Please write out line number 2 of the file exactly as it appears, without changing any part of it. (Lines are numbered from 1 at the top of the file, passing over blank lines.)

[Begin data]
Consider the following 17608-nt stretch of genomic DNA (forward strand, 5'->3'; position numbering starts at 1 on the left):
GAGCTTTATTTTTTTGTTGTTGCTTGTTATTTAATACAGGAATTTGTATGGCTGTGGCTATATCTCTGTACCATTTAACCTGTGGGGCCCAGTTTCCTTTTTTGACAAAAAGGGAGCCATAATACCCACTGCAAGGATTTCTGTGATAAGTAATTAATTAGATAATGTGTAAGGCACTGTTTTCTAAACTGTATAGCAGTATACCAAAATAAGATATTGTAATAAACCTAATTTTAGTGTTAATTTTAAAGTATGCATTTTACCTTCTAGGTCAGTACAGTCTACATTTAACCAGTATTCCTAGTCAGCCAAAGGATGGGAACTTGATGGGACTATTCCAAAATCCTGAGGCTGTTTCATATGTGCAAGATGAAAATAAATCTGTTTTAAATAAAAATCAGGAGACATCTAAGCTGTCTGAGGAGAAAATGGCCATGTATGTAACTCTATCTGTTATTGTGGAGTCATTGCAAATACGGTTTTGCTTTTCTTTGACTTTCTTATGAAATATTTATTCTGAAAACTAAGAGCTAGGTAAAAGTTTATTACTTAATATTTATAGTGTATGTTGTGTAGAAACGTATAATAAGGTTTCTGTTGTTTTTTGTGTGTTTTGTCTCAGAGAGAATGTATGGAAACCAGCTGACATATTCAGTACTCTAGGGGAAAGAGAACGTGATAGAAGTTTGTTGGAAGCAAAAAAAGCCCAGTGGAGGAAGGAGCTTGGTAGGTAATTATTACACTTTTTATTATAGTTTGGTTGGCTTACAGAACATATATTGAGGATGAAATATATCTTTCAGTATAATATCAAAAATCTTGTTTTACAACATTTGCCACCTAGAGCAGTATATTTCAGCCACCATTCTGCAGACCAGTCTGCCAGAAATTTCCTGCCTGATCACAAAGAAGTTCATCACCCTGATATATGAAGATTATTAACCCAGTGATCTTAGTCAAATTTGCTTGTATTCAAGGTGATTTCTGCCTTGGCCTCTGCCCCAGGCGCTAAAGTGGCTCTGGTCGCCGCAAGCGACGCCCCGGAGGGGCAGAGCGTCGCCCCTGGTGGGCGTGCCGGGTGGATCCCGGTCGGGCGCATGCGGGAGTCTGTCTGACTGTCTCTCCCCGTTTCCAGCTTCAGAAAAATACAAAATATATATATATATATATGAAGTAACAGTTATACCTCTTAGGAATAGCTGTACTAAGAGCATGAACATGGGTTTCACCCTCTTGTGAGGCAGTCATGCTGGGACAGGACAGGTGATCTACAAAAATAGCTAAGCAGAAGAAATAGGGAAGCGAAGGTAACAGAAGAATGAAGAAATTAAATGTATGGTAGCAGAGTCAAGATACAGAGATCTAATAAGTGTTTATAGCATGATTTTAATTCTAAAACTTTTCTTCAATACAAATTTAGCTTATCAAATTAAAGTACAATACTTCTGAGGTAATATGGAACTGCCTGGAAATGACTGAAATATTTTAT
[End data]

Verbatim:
GAGCTTTATTTTTTTGTTGTTGCTTGTTATTTAATACAGGAATTTGTATGGCTGTGGCTATATCTCTGTACCATTTAACCTGTGGGGCCCAGTTTCCTTTTTTGACAAAAAGGGAGCCATAATACCCACTGCAAGGATTTCTGTGATAAGTAATTAATTAGATAATGTGTAAGGCACTGTTTTCTAAACTGTATAGCAGTATACCAAAATAAGATATTGTAATAAACCTAATTTTAGTGTTAATTTTAAAGTATGCATTTTACCTTCTAGGTCAGTACAGTCTACATTTAACCAGTATTCCTAGTCAGCCAAAGGATGGGAACTTGATGGGACTATTCCAAAATCCTGAGGCTGTTTCATATGTGCAAGATGAAAATAAATCTGTTTTAAATAAAAATCAGGAGACATCTAAGCTGTCTGAGGAGAAAATGGCCATGTATGTAACTCTATCTGTTATTGTGGAGTCATTGCAAATACGGTTTTGCTTTTCTTTGACTTTCTTATGAAATATTTATTCTGAAAACTAAGAGCTAGGTAAAAGTTTATTACTTAATATTTATAGTGTATGTTGTGTAGAAACGTATAATAAGGTTTCTGTTGTTTTTTGTGTGTTTTGTCTCAGAGAGAATGTATGGAAACCAGCTGACATATTCAGTACTCTAGGGGAAAGAGAACGTGATAGAAGTTTGTTGGAAGCAAAAAAAGCCCAGTGGAGGAAGGAGCTTGGTAGGTAATTATTACACTTTTTATTATAGTTTGGTTGGCTTACAGAACATATATTGAGGATGAAATATATCTTTCAGTATAATATCAAAAATCTTGTTTTACAACATTTGCCACCTAGAGCAGTATATTTCAGCCACCATTCTGCAGACCAGTCTGCCAGAAATTTCCTGCCTGATCACAAAGAAGTTCATCACCCTGATATATGAAGATTATTAACCCAGTGATCTTAGTCAAATTTGCTTGTATTCAAGGTGATTTCTGCCTTGGCCTCTGCCCCAGGCGCTAAAGTGGCTCTGGTCGCCGCAAGCGACGCCCCGGAGGGGCAGAGCGTCGCCCCTGGTGGGCGTGCCGGGTGGATCCCGGTCGGGCGCATGCGGGAGTCTGTCTGACTGTCTCTCCCCGTTTCCAGCTTCAGAAAAATACAAAATATATATATATATATATGAAGTAACAGTTATACCTCTTAGGAATAGCTGTACTAAGAGCATGAACATGGGTTTCACCCTCTTGTGAGGCAGTCATGCTGGGACAGGACAGGTGATCTACAAAAATAGCTAAGCAGAAGAAATAGGGAAGCGAAGGTAACAGAAGAATGAAGAAATTAAATGTATGGTAGCAGAGTCAAGATACAGAGATCTAATAAGTGTTTATAGCATGATTTTAATTCTAAAACTTTTCTTCAATACAAATTTAGCTTATCAAATTAAAGTACAATACTTCTGAGGTAATATGGAACTGCCTGGAAATGACTGAAATATTTTAT